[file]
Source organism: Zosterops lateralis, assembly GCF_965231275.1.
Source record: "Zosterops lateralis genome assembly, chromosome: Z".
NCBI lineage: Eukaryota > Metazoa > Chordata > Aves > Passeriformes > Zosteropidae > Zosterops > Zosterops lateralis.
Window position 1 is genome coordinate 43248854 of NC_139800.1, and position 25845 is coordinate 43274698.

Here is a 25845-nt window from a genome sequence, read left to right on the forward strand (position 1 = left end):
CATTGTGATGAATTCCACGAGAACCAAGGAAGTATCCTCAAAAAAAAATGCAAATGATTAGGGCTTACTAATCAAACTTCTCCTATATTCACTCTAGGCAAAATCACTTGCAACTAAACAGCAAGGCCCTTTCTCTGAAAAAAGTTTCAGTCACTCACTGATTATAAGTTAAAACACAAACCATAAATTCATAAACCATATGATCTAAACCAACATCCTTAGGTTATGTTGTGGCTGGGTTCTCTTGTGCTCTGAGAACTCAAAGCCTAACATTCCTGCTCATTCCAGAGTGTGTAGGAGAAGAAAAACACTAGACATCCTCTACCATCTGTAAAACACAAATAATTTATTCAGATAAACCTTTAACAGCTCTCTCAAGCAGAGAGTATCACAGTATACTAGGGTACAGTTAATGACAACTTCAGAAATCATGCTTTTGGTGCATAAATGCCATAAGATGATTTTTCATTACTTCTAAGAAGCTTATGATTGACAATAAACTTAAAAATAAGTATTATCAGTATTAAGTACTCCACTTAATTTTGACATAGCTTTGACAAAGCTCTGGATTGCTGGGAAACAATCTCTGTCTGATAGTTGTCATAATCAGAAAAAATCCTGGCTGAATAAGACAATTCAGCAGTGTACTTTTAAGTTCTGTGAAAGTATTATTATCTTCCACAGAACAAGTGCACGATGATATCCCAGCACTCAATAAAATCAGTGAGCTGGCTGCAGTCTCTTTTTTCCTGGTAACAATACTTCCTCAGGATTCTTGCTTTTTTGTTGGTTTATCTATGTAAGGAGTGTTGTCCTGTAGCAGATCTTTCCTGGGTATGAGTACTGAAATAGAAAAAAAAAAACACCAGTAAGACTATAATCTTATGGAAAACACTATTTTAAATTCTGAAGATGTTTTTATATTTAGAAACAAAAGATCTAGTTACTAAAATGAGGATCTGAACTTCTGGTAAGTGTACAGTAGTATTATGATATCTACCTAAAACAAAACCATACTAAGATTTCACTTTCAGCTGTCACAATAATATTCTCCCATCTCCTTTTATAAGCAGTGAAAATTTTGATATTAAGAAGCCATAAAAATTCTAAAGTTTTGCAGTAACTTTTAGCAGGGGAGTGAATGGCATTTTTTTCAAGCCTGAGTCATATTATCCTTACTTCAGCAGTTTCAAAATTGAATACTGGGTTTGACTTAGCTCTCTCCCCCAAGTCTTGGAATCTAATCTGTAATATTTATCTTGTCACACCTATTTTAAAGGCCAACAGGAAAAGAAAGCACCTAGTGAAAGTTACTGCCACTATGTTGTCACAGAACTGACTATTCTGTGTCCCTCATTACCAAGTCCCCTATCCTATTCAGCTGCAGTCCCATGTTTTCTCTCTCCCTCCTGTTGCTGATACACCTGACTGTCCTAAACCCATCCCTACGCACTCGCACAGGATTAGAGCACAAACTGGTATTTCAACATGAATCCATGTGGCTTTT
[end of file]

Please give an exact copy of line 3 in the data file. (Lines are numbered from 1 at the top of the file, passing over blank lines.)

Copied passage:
NCBI lineage: Eukaryota > Metazoa > Chordata > Aves > Passeriformes > Zosteropidae > Zosterops > Zosterops lateralis.